The Boston Police Department (BPD) has a tremendous legacy and history of working through just about every situation – from terrorist bombings in 2013 to urban rioting in the 1960s – but there are no officers still on the rolls that have worked through a pandemic.
For the BPD, Commissioner William Gross said they are entering uncharted territory as a police force – responding to regular criminal activity and COVID-19 situations as well, while also trying to protect the officers and staff in the department so as to be able to keep operating full-force.
Bottom line, they will not run from the fight, he said.
“We haven’t gone through anything like this since 1918 in terms of working in an environment where there’s a pandemic,” he said in an interview on Tuesday. “We have had no delays of terms in service during this pandemic. The officers have been performing exceptionally…It’s not joke though. I think the morale is great and work ethic is great, but certainly there is a concern out there about how this virus can affect you. When you’re getting updated and getting information on this, there are so many opinions it can be confusing. But we can’t run from it. We have to work through it.”
Gross’s message to the public is that the officers are filling gaps wherever possible in helping deliver food and in supporting the schools, while also fighting crime, taking guns off the streets and protecting older adults from a rising amount of scams and targeted crime.
The work has not stopped, he said, even as officers are getting sick, and even having Jamaica Plain Officer Jose Fontanez pass away from COVID-19 two weeks ago.
“We can’t shelter in place,” he said. “Not only do we have to respond to calls for service that report criminal activity, but also we have to respond to calls for mental health issues and we cannot forget our unhoused population and those people with substance abuse disorders. The first responders fighting through this cannot shelter in place.”
COVID-19 has hit the department in several ways.
On Tuesday, Gross said they had 81 sworn officers and civilians in the department who have tested positive for the disease, and at the moment there are 46 still out fighting COVID. However, several others have recovered and returned to work.
“We have people that are so committed – they go through COVID and heal and get back to work because they know it will take everyone to defeat this disease,” he said. “That’s inspiring.”
One of those inspirations was Officer Omar Borges, who works the citywide drug unit, who recovered from a very serious case of COVID-19 last week. In a very emotional moment, he was reunited with his family and fellow officers outside Beth Israel Hospital. It was a victory, said Gross.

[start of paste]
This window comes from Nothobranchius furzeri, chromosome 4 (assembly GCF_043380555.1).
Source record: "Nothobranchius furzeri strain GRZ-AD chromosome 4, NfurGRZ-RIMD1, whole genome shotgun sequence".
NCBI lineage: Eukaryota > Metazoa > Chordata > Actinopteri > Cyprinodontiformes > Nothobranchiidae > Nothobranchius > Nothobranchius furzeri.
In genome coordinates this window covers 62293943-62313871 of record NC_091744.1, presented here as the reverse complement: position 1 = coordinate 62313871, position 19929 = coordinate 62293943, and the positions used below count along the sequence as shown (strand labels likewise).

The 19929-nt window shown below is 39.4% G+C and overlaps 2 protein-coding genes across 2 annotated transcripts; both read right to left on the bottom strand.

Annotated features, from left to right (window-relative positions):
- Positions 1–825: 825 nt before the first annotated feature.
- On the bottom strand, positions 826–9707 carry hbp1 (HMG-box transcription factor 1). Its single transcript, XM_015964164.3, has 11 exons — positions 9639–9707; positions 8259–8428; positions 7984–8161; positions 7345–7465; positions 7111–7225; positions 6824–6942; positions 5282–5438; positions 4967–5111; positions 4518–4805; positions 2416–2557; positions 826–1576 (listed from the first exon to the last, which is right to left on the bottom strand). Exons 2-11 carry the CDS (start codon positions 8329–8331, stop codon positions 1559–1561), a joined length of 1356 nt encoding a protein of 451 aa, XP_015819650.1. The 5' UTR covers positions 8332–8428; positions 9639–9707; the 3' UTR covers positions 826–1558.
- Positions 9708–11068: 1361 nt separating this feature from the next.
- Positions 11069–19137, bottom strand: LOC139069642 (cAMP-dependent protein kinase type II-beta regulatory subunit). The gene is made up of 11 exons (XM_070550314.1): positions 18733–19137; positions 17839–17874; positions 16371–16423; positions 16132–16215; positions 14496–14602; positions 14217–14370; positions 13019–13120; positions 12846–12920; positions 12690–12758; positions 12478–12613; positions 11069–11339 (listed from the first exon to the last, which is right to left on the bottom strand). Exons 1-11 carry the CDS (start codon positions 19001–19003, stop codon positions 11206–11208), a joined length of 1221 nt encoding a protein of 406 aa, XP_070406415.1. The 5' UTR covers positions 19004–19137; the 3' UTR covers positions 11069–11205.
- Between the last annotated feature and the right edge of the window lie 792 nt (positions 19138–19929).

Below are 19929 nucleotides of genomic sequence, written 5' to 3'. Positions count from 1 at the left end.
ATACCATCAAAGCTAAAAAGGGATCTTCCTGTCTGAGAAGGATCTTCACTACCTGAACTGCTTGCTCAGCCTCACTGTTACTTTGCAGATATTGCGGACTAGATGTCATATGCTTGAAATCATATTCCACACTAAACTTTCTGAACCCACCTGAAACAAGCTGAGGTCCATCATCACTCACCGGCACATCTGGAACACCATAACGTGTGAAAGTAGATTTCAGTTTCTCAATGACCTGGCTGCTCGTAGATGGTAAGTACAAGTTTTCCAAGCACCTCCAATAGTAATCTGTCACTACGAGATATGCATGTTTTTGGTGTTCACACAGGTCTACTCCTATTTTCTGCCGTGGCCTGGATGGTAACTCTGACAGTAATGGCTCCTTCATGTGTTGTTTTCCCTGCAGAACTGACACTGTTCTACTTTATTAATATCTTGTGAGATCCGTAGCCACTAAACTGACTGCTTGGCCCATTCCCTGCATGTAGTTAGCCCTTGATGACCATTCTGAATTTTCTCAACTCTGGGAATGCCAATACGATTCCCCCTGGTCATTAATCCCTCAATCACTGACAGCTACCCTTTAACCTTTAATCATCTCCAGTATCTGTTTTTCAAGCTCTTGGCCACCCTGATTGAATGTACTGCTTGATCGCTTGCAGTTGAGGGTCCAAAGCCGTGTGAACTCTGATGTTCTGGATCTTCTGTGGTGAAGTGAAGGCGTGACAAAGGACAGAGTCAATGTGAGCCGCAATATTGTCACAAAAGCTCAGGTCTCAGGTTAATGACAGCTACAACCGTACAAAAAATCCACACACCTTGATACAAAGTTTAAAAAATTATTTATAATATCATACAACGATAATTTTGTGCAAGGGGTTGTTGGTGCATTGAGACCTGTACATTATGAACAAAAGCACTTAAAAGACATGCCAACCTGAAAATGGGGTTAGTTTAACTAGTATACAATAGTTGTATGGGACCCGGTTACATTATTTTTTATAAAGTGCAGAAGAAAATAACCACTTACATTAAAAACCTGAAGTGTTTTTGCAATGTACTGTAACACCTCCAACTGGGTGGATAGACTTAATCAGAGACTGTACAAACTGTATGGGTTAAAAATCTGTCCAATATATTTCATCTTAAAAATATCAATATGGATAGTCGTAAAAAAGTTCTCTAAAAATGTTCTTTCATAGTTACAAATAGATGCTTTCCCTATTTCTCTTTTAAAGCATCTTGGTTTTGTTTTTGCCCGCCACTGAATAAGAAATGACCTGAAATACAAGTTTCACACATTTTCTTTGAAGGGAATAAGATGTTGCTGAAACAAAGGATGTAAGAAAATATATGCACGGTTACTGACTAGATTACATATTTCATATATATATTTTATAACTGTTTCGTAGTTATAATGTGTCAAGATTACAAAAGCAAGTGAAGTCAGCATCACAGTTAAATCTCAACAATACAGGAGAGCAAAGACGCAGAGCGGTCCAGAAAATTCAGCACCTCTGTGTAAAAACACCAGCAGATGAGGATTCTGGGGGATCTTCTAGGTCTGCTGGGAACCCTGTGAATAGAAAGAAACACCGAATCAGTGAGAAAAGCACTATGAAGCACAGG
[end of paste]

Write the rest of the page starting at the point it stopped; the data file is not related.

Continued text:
“He almost died, he really almost died,” said Gross. “For him to fight through that, to be there with his friends, family and the medical staff, it was a victory for everyone. It shows everyone to never give up…It sends a great message to do everything we can to remain healthy and even if you’re in the hospital battling this disease, you can come out of it.”
At the same time, they remember Officer Fontanez who did not win his battle with COVID-19, and that’s a reminder for officers to be safe and to do things to help them in the field.
Gross said at the outset of the response, Mayor Martin Walsh met with the Police Command Staff, Boston EMS and Boston Fire to review all of the guidelines and protocols and systems recommended by the Centers for Disease Control (CDC). That resulted in two videos put out to those in the field on how to approach many situations, and the Personal Protective Equipment (PPE) they would need.
Gross said officers now report to calls in masks, and are advised to wear them when off-duty as well when they cannot socially distance themselves. Having a mask on, though, can present a problem when trying to communicate with others in critical situations.
“It’s very much kind of standard for us,” he said. “Every call we go to now, we have out masks on and make sure everybody is clearly communicating. It’s tough to talk though the masks and people cannot always hear you.”
There are a lot of precautions also taken on calls. Police officers are one group that is discreetly given the addresses of those who have tested positive for COVID-19 so they can be aware of that if they are called to such an address. The information doesn’t go out over the police radio, and no names are attached to the warning.
Meanwhile, they’ve also brought out an old practice known as ‘Call Screening.’ If someone calls 9-1-1 and only needs a police report for the matter – not a response – calltakers can do the report over the phone. It’s something that used to be done years ago, and was brought back to limit unnecessary interactions in person. That has been one change in response, and has been working successfully so far.
Gross said another thing the public can do is to wear a mask when officers show up at a home, and also be as forthcoming and honest as possible with the 9-1-1 operators. Give good information, and if one is sick with COVID-19, let responding officers know so they can be prepared to safely offer services.
The Commissioner concluded by expressing his thanks to all of the officers and civilians in the department – as well as first responders in the Fire Department and Boston EMS. He also had a heartfelt thank you to the health care workers – who the Boston Police and other first responders thanked with a rolling rally two weeks ago.
“We know what it is to bust your butt working and get no thanks for it,” he said. “This was a sincere thank you to them. Like us, they cannot shelter in place…It was a public display to say thank you.”